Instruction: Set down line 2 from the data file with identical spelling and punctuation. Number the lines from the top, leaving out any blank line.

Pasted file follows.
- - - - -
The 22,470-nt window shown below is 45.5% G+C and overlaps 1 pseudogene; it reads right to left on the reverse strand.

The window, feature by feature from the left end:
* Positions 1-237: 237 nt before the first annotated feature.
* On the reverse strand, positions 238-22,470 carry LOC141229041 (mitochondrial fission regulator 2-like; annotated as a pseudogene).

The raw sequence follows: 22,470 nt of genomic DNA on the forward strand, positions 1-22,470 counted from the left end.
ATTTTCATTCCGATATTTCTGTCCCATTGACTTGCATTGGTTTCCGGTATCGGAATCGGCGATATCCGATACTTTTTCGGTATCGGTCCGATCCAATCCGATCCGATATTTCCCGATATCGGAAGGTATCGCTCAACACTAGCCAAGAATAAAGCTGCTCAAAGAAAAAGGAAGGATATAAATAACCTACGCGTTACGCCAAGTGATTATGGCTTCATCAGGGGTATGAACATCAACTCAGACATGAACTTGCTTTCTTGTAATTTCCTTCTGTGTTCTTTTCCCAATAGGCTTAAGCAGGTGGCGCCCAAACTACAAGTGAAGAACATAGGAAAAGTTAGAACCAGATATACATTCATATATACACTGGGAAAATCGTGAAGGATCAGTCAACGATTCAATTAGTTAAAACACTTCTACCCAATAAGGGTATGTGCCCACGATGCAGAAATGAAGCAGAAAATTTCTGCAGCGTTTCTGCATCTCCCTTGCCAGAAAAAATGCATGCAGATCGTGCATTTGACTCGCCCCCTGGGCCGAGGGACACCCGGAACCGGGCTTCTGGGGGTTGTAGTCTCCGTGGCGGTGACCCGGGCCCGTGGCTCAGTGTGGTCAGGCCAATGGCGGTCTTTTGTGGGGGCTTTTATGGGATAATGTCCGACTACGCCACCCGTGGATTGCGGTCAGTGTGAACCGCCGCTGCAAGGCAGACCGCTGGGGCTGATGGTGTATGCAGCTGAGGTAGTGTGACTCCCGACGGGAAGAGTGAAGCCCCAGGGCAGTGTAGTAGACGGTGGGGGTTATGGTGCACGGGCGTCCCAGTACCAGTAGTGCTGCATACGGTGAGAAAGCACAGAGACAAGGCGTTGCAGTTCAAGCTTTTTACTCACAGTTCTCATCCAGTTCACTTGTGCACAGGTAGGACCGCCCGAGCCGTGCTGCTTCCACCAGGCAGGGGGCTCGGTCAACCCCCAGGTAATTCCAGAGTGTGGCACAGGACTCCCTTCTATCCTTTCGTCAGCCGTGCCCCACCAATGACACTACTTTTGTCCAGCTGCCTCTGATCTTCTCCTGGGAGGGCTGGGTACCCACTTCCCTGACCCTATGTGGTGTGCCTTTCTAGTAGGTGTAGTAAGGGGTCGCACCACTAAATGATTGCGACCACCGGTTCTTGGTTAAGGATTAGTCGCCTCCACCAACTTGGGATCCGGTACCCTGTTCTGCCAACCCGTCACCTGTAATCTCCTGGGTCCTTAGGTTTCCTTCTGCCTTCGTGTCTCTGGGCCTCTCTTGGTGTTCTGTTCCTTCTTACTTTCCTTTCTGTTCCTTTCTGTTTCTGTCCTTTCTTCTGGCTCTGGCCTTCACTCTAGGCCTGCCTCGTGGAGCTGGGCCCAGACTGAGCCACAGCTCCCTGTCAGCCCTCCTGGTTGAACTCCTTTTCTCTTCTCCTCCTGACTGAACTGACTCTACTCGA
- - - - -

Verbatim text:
The window, feature by feature from the left end: